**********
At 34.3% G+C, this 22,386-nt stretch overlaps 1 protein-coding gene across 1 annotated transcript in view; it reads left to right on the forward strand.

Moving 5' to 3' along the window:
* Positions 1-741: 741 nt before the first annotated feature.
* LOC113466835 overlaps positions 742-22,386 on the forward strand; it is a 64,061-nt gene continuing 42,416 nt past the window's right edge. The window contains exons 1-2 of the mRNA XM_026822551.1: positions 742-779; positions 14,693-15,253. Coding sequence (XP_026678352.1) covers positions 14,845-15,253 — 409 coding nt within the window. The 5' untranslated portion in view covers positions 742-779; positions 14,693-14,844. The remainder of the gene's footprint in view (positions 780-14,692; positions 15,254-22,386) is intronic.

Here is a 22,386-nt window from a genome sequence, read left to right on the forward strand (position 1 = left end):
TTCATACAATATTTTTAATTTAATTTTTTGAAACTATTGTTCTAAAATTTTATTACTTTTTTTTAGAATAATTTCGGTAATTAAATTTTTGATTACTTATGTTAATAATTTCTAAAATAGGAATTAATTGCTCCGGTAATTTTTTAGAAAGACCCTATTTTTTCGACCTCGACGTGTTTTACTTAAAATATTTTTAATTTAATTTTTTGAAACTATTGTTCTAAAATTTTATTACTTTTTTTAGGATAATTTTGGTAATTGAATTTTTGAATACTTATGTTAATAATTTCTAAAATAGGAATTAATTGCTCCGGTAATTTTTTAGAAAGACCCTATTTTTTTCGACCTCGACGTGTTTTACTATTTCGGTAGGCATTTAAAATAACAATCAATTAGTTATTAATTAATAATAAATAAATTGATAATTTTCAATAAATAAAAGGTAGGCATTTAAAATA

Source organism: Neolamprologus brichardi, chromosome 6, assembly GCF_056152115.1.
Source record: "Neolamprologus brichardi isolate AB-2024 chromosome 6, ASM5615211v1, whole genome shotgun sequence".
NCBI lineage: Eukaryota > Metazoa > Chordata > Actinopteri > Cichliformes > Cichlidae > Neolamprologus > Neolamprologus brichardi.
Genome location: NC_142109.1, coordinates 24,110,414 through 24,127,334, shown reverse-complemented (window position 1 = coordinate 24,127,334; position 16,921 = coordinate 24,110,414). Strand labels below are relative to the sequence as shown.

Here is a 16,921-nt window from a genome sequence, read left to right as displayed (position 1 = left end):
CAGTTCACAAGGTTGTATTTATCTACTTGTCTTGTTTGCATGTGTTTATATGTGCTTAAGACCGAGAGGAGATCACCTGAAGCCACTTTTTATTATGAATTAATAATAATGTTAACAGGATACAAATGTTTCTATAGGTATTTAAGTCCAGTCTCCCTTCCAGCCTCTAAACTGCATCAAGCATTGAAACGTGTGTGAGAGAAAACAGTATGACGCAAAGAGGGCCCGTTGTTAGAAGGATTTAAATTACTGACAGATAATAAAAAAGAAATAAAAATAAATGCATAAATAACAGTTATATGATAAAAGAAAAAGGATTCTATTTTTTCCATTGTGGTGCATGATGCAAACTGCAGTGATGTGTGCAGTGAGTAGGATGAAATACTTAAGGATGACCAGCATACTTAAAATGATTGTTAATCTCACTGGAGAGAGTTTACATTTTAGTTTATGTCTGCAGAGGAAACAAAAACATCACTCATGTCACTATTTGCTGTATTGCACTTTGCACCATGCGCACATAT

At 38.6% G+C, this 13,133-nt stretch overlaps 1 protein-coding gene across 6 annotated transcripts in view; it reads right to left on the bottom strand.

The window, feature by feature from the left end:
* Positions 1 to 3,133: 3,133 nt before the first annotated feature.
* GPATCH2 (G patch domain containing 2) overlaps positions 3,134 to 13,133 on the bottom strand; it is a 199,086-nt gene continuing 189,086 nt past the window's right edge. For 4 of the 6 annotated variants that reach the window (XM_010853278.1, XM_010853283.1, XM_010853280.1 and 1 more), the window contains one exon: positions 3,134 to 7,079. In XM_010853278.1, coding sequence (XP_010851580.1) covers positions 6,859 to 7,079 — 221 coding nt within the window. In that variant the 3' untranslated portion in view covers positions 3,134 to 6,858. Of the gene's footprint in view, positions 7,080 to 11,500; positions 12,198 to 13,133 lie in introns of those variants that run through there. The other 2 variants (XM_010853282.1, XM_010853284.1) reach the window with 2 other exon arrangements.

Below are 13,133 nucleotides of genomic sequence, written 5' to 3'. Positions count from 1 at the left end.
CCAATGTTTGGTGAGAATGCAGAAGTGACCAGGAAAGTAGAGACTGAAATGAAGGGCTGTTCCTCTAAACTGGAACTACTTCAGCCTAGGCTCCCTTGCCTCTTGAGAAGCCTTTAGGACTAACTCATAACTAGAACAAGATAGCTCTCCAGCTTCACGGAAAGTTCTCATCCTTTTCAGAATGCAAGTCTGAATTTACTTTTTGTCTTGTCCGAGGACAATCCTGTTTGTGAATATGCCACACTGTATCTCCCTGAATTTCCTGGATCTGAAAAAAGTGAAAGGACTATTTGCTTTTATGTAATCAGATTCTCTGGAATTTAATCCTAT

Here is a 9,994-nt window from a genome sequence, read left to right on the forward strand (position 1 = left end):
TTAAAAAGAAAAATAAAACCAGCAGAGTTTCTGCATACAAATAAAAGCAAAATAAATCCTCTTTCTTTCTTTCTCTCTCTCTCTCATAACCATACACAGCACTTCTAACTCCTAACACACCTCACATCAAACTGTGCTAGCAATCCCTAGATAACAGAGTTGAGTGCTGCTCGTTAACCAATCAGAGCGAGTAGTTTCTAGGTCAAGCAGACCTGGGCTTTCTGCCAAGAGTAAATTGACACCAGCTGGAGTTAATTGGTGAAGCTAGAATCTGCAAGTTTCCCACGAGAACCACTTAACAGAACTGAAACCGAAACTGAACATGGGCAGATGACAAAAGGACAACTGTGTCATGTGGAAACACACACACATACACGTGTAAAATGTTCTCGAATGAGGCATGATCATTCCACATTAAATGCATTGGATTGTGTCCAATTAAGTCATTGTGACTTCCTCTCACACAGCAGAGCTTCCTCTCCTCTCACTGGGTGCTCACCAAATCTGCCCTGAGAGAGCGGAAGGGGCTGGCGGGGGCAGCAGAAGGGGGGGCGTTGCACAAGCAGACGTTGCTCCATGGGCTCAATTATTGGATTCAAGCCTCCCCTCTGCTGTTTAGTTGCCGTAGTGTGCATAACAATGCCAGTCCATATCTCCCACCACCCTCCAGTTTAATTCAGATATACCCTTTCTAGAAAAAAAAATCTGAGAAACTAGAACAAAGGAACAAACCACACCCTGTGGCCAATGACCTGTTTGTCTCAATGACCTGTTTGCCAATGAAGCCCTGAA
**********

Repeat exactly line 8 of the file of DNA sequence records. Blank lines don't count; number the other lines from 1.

Source record: "Neolamprologus brichardi isolate AB-2024 chromosome 6, ASM5615211v1, whole genome shotgun sequence".